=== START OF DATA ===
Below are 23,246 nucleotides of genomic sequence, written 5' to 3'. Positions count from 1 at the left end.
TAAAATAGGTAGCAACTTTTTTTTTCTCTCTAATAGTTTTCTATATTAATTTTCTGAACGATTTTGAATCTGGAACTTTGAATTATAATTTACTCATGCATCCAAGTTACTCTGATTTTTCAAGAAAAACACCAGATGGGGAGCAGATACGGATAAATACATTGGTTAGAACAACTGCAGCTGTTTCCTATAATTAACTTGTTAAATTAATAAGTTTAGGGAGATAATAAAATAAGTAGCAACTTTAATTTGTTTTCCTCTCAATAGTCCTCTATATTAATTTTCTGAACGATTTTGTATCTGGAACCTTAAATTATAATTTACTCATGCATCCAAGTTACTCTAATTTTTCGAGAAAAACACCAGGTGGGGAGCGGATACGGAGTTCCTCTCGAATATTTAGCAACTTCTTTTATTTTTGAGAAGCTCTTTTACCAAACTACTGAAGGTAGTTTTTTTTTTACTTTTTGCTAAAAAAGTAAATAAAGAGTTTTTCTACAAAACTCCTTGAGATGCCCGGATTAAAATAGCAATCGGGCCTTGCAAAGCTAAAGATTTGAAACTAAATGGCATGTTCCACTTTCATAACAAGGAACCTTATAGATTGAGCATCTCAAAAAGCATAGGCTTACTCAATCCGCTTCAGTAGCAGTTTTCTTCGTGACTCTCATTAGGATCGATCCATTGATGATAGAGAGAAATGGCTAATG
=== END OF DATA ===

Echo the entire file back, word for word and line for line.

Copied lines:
Below are 23,246 nucleotides of genomic sequence, written 5' to 3'. Positions count from 1 at the left end.
TAAAATAGGTAGCAACTTTTTTTTTCTCTCTAATAGTTTTCTATATTAATTTTCTGAACGATTTTGAATCTGGAACTTTGAATTATAATTTACTCATGCATCCAAGTTACTCTGATTTTTCAAGAAAAACACCAGATGGGGAGCAGATACGGATAAATACATTGGTTAGAACAACTGCAGCTGTTTCCTATAATTAACTTGTTAAATTAATAAGTTTAGGGAGATAATAAAATAAGTAGCAACTTTAATTTGTTTTCCTCTCAATAGTCCTCTATATTAATTTTCTGAACGATTTTGTATCTGGAACCTTAAATTATAATTTACTCATGCATCCAAGTTACTCTAATTTTTCGAGAAAAACACCAGGTGGGGAGCGGATACGGAGTTCCTCTCGAATATTTAGCAACTTCTTTTATTTTTGAGAAGCTCTTTTACCAAACTACTGAAGGTAGTTTTTTTTTTACTTTTTGCTAAAAAAGTAAATAAAGAGTTTTTCTACAAAACTCCTTGAGATGCCCGGATTAAAATAGCAATCGGGCCTTGCAAAGCTAAAGATTTGAAACTAAATGGCATGTTCCACTTTCATAACAAGGAACCTTATAGATTGAGCATCTCAAAAAGCATAGGCTTACTCAATCCGCTTCAGTAGCAGTTTTCTTCGTGACTCTCATTAGGATCGATCCATTGATGATAGAGAGAAATGGCTAATG